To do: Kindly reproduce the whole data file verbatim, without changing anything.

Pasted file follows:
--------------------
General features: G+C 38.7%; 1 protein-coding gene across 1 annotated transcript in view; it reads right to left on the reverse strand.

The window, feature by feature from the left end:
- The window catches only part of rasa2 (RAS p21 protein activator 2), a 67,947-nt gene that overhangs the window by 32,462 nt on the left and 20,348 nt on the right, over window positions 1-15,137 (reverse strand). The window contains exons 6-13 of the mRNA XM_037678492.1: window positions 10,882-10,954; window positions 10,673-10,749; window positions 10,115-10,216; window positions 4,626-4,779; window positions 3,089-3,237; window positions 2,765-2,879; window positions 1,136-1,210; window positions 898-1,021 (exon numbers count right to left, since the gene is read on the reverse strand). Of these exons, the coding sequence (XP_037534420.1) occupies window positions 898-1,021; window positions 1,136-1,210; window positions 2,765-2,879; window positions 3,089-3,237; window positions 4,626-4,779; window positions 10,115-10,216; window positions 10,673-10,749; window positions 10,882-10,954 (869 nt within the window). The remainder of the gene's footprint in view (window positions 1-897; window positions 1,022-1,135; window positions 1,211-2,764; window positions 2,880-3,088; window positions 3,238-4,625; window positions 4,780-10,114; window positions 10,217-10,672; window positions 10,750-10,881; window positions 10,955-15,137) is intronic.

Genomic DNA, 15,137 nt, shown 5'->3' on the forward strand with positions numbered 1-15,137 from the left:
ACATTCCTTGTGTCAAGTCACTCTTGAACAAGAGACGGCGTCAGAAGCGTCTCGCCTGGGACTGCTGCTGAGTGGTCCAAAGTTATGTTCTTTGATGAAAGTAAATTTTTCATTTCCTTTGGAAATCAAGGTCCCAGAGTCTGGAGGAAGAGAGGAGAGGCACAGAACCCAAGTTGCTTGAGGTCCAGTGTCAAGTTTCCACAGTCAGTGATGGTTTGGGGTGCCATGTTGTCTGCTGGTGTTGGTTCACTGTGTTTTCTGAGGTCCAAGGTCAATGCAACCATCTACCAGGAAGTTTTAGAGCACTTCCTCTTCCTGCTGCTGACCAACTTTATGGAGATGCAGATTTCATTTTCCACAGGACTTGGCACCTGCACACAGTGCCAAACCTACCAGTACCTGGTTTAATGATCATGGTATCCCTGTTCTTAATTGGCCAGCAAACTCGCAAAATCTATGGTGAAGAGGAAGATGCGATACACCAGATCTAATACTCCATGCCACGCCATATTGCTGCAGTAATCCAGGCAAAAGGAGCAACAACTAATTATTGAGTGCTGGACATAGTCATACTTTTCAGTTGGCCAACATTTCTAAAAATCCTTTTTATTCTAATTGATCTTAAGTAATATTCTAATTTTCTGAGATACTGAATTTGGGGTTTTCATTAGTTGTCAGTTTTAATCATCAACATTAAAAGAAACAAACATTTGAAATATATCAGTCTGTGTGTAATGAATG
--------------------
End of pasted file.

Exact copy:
General features: G+C 38.7%; 1 protein-coding gene across 1 annotated transcript in view; it reads right to left on the reverse strand.

The window, feature by feature from the left end:
- The window catches only part of rasa2 (RAS p21 protein activator 2), a 67,947-nt gene that overhangs the window by 32,462 nt on the left and 20,348 nt on the right, over window positions 1-15,137 (reverse strand). The window contains exons 6-13 of the mRNA XM_037678492.1: window positions 10,882-10,954; window positions 10,673-10,749; window positions 10,115-10,216; window positions 4,626-4,779; window positions 3,089-3,237; window positions 2,765-2,879; window positions 1,136-1,210; window positions 898-1,021 (exon numbers count right to left, since the gene is read on the reverse strand). Of these exons, the coding sequence (XP_037534420.1) occupies window positions 898-1,021; window positions 1,136-1,210; window positions 2,765-2,879; window positions 3,089-3,237; window positions 4,626-4,779; window positions 10,115-10,216; window positions 10,673-10,749; window positions 10,882-10,954 (869 nt within the window). The remainder of the gene's footprint in view (window positions 1-897; window positions 1,022-1,135; window positions 1,211-2,764; window positions 2,880-3,088; window positions 3,238-4,625; window positions 4,780-10,114; window positions 10,217-10,672; window positions 10,750-10,881; window positions 10,955-15,137) is intronic.

Genomic DNA, 15,137 nt, shown 5'->3' on the forward strand with positions numbered 1-15,137 from the left:
ACATTCCTTGTGTCAAGTCACTCTTGAACAAGAGACGGCGTCAGAAGCGTCTCGCCTGGGACTGCTGCTGAGTGGTCCAAAGTTATGTTCTTTGATGAAAGTAAATTTTTCATTTCCTTTGGAAATCAAGGTCCCAGAGTCTGGAGGAAGAGAGGAGAGGCACAGAACCCAAGTTGCTTGAGGTCCAGTGTCAAGTTTCCACAGTCAGTGATGGTTTGGGGTGCCATGTTGTCTGCTGGTGTTGGTTCACTGTGTTTTCTGAGGTCCAAGGTCAATGCAACCATCTACCAGGAAGTTTTAGAGCACTTCCTCTTCCTGCTGCTGACCAACTTTATGGAGATGCAGATTTCATTTTCCACAGGACTTGGCACCTGCACACAGTGCCAAACCTACCAGTACCTGGTTTAATGATCATGGTATCCCTGTTCTTAATTGGCCAGCAAACTCGCAAAATCTATGGTGAAGAGGAAGATGCGATACACCAGATCTAATACTCCATGCCACGCCATATTGCTGCAGTAATCCAGGCAAAAGGAGCAACAACTAATTATTGAGTGCTGGACATAGTCATACTTTTCAGTTGGCCAACATTTCTAAAAATCCTTTTTATTCTAATTGATCTTAAGTAATATTCTAATTTTCTGAGATACTGAATTTGGGGTTTTCATTAGTTGTCAGTTTTAATCATCAACATTAAAAGAAACAAACATTTGAAATATATCAGTCTGTGTGTAATGAATG